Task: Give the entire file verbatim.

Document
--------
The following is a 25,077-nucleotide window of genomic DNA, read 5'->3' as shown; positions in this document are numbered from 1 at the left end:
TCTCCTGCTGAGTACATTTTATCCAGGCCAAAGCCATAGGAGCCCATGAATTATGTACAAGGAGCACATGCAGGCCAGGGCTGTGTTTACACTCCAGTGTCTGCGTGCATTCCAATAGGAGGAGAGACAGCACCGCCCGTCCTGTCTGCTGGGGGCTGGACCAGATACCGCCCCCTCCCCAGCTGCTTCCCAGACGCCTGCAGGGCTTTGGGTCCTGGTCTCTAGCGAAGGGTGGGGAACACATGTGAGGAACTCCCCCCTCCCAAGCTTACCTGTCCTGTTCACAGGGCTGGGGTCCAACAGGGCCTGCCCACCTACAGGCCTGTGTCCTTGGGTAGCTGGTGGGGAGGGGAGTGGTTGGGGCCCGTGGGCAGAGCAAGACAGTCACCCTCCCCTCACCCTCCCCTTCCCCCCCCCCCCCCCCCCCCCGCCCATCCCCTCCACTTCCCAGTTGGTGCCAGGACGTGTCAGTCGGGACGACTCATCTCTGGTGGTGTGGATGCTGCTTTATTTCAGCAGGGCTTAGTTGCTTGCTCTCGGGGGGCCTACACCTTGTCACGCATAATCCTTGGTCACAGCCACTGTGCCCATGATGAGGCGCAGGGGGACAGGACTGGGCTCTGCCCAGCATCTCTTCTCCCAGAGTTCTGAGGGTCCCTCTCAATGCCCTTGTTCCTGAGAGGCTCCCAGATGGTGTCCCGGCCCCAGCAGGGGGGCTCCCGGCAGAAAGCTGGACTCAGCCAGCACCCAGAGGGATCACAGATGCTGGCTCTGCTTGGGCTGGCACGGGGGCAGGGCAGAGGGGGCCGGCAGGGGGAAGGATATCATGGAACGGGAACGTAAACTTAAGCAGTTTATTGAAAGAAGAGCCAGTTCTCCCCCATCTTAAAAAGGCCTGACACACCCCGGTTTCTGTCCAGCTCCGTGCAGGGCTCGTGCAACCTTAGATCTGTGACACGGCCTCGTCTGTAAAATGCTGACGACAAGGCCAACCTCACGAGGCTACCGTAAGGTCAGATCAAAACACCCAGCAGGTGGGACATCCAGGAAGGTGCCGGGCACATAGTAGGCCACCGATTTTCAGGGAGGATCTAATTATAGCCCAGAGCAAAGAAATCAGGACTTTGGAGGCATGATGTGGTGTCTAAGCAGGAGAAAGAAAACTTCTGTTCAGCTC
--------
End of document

The following is a 25,077-nucleotide window of genomic DNA, read 5'->3' as shown; positions in this document are numbered from 1 at the left end:
TCTCCTGCTGAGTACATTTTATCCAGGCCAAAGCCATAGGAGCCCATGAATTATGTACAAGGAGCACATGCAGGCCAGGGCTGTGTTTACACTCCAGTGTCTGCGTGCATTCCAATAGGAGGAGAGACAGCACCGCCCGTCCTGTCTGCTGGGGGCTGGACCAGATACCGCCCCCTCCCCAGCTGCTTCCCAGACGCCTGCAGGGCTTTGGGTCCTGGTCTCTAGCGAAGGGTGGGGAACACATGTGAGGAACTCCCCCCTCCCAAGCTTACCTGTCCTGTTCACAGGGCTGGGGTCCAACAGGGCCTGCCCACCTACAGGCCTGTGTCCTTGGGTAGCTGGTGGGGAGGGGAGTGGTTGGGGCCCGTGGGCAGAGCAAGACAGTCACCCTCCCCTCACCCTCCCCTTCCCCCCCCCCCCCCCCCCCCCGCCCATCCCCTCCACTTCCCAGTTGGTGCCAGGACGTGTCAGTCGGGACGACTCATCTCTGGTGGTGTGGATGCTGCTTTATTTCAGCAGGGCTTAGTTGCTTGCTCTCGGGGGGCCTACACCTTGTCACGCATAATCCTTGGTCACAGCCACTGTGCCCATGATGAGGCGCAGGGGGACAGGACTGGGCTCTGCCCAGCATCTCTTCTCCCAGAGTTCTGAGGGTCCCTCTCAATGCCCTTGTTCCTGAGAGGCTCCCAGATGGTGTCCCGGCCCCAGCAGGGGGGCTCCCGGCAGAAAGCTGGACTCAGCCAGCACCCAGAGGGATCACAGATGCTGGCTCTGCTTGGGCTGGCACGGGGGCAGGGCAGAGGGGGCCGGCAGGGGGAAGGATATCATGGAACGGGAACGTAAACTTAAGCAGTTTATTGAAAGAAGAGCCAGTTCTCCCCCATCTTAAAAAGGCCTGACACACCCCGGTTTCTGTCCAGCTCCGTGCAGGGCTCGTGCAACCTTAGATCTGTGACACGGCCTCGTCTGTAAAATGCTGACGACAAGGCCAACCTCACGAGGCTACCGTAAGGTCAGATCAAAACACCCAGCAGGTGGGACATCCAGGAAGGTGCCGGGCACATAGTAGGCCACCGATTTTCAGGGAGGATCTAATTATAGCCCAGAGCAAAGAAATCAGGACTTTGGAGGCATGATGTGGTGTCTAAGCAGGAGAAAGAAAACTTCTGTTCAGCTC